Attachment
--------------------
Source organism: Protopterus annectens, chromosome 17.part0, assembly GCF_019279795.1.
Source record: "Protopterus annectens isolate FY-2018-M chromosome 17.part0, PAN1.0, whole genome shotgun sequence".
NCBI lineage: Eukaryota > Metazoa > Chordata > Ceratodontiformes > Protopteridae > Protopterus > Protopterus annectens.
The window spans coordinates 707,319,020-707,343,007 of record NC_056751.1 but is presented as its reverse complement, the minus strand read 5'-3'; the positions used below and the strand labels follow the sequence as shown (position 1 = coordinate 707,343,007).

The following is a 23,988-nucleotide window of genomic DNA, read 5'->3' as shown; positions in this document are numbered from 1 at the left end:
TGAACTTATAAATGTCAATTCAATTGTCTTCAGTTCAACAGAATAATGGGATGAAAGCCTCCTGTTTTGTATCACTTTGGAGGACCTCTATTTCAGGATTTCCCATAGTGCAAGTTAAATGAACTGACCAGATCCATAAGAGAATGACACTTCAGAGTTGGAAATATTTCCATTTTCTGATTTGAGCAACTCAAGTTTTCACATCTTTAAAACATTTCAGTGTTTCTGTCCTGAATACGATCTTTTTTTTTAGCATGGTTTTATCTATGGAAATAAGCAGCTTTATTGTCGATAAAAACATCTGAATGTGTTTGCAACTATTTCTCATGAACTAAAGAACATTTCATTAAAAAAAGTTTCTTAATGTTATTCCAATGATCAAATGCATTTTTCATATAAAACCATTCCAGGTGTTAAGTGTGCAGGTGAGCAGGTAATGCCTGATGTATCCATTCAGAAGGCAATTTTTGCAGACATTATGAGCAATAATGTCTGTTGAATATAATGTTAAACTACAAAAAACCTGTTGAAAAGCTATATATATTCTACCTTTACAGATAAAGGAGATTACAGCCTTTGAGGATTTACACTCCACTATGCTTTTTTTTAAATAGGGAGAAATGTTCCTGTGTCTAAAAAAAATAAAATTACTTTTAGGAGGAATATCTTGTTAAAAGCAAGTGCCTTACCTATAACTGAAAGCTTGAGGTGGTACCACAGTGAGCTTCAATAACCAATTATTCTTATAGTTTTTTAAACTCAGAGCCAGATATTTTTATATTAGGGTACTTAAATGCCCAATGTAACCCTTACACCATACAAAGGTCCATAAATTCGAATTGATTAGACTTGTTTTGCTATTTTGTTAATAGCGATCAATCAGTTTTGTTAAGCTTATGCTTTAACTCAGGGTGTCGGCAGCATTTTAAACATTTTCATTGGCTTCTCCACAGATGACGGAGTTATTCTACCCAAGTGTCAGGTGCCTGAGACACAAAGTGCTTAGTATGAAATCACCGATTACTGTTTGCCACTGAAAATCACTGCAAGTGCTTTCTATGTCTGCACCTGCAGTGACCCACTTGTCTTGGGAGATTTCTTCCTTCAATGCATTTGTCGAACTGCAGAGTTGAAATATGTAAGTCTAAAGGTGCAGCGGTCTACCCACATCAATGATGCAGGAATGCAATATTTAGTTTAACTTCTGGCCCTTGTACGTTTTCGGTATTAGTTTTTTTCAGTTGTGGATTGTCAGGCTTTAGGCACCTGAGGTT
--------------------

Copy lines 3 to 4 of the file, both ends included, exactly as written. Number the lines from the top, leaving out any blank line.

NCBI lineage: Eukaryota > Metazoa > Chordata > Ceratodontiformes > Protopteridae > Protopterus > Protopterus annectens.
The window spans coordinates 707,319,020-707,343,007 of record NC_056751.1 but is presented as its reverse complement, the minus strand read 5'-3'; the positions used below and the strand labels follow the sequence as shown (position 1 = coordinate 707,343,007).